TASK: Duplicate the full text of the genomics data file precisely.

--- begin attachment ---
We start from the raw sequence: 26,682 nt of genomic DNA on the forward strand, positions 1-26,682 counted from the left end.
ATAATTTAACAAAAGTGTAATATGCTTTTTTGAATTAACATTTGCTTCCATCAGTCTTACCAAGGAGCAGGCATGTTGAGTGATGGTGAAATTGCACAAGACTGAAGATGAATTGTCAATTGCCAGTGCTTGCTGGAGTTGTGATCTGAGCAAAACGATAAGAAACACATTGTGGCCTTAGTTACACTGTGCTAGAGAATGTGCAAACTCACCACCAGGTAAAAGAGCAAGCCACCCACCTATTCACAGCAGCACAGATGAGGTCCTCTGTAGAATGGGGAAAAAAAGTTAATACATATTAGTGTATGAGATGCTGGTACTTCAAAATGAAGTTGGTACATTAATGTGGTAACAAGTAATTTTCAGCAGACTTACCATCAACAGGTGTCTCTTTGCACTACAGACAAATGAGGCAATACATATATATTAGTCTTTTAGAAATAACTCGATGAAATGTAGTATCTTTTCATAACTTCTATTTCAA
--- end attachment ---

We start from the raw sequence: 26,682 nt of genomic DNA on the forward strand, positions 1-26,682 counted from the left end.
ATAATTTAACAAAAGTGTAATATGCTTTTTTGAATTAACATTTGCTTCCATCAGTCTTACCAAGGAGCAGGCATGTTGAGTGATGGTGAAATTGCACAAGACTGAAGATGAATTGTCAATTGCCAGTGCTTGCTGGAGTTGTGATCTGAGCAAAACGATAAGAAACACATTGTGGCCTTAGTTACACTGTGCTAGAGAATGTGCAAACTCACCACCAGGTAAAAGAGCAAGCCACCCACCTATTCACAGCAGCACAGATGAGGTCCTCTGTAGAATGGGGAAAAAAAGTTAATACATATTAGTGTATGAGATGCTGGTACTTCAAAATGAAGTTGGTACATTAATGTGGTAACAAGTAATTTTCAGCAGACTTACCATCAACAGGTGTCTCTTTGCACTACAGACAAATGAGGCAATACATATATATTAGTCTTTTAGAAATAACTCGATGAAATGTAGTATCTTTTCATAACTTCTATTTCAA